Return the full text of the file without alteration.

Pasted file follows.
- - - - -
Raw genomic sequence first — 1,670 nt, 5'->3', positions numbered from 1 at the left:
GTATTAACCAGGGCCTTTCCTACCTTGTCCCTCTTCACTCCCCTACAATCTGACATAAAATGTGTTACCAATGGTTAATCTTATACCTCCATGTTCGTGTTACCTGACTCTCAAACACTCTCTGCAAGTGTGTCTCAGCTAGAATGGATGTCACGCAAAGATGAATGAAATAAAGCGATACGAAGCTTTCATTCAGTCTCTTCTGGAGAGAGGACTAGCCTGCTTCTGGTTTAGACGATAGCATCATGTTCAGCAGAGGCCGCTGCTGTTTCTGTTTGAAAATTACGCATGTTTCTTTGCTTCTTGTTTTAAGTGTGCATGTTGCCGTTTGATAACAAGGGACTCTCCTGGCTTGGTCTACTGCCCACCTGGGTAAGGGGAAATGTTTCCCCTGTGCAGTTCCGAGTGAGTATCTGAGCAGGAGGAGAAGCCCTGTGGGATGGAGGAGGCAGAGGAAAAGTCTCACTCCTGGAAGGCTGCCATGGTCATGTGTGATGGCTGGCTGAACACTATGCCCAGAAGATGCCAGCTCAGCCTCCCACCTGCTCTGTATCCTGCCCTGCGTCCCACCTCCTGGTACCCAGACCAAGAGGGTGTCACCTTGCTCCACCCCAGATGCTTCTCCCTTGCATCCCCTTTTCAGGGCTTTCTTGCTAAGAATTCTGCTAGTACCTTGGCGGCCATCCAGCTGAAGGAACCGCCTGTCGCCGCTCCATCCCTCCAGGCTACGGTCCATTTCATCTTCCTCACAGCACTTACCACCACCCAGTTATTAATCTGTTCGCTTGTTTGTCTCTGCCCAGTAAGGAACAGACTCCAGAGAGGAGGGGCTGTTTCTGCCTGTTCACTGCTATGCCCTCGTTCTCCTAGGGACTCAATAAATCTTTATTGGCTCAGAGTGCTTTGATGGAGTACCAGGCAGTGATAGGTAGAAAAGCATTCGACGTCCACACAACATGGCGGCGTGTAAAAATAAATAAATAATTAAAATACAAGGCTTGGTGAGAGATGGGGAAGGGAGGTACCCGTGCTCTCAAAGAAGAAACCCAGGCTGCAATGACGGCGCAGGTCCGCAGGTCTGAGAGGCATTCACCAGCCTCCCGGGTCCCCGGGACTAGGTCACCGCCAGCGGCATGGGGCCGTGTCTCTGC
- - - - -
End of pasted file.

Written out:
Raw genomic sequence first — 1,670 nt, 5'->3', positions numbered from 1 at the left:
GTATTAACCAGGGCCTTTCCTACCTTGTCCCTCTTCACTCCCCTACAATCTGACATAAAATGTGTTACCAATGGTTAATCTTATACCTCCATGTTCGTGTTACCTGACTCTCAAACACTCTCTGCAAGTGTGTCTCAGCTAGAATGGATGTCACGCAAAGATGAATGAAATAAAGCGATACGAAGCTTTCATTCAGTCTCTTCTGGAGAGAGGACTAGCCTGCTTCTGGTTTAGACGATAGCATCATGTTCAGCAGAGGCCGCTGCTGTTTCTGTTTGAAAATTACGCATGTTTCTTTGCTTCTTGTTTTAAGTGTGCATGTTGCCGTTTGATAACAAGGGACTCTCCTGGCTTGGTCTACTGCCCACCTGGGTAAGGGGAAATGTTTCCCCTGTGCAGTTCCGAGTGAGTATCTGAGCAGGAGGAGAAGCCCTGTGGGATGGAGGAGGCAGAGGAAAAGTCTCACTCCTGGAAGGCTGCCATGGTCATGTGTGATGGCTGGCTGAACACTATGCCCAGAAGATGCCAGCTCAGCCTCCCACCTGCTCTGTATCCTGCCCTGCGTCCCACCTCCTGGTACCCAGACCAAGAGGGTGTCACCTTGCTCCACCCCAGATGCTTCTCCCTTGCATCCCCTTTTCAGGGCTTTCTTGCTAAGAATTCTGCTAGTACCTTGGCGGCCATCCAGCTGAAGGAACCGCCTGTCGCCGCTCCATCCCTCCAGGCTACGGTCCATTTCATCTTCCTCACAGCACTTACCACCACCCAGTTATTAATCTGTTCGCTTGTTTGTCTCTGCCCAGTAAGGAACAGACTCCAGAGAGGAGGGGCTGTTTCTGCCTGTTCACTGCTATGCCCTCGTTCTCCTAGGGACTCAATAAATCTTTATTGGCTCAGAGTGCTTTGATGGAGTACCAGGCAGTGATAGGTAGAAAAGCATTCGACGTCCACACAACATGGCGGCGTGTAAAAATAAATAAATAATTAAAATACAAGGCTTGGTGAGAGATGGGGAAGGGAGGTACCCGTGCTCTCAAAGAAGAAACCCAGGCTGCAATGACGGCGCAGGTCCGCAGGTCTGAGAGGCATTCACCAGCCTCCCGGGTCCCCGGGACTAGGTCACCGCCAGCGGCATGGGGCCGTGTCTCTGC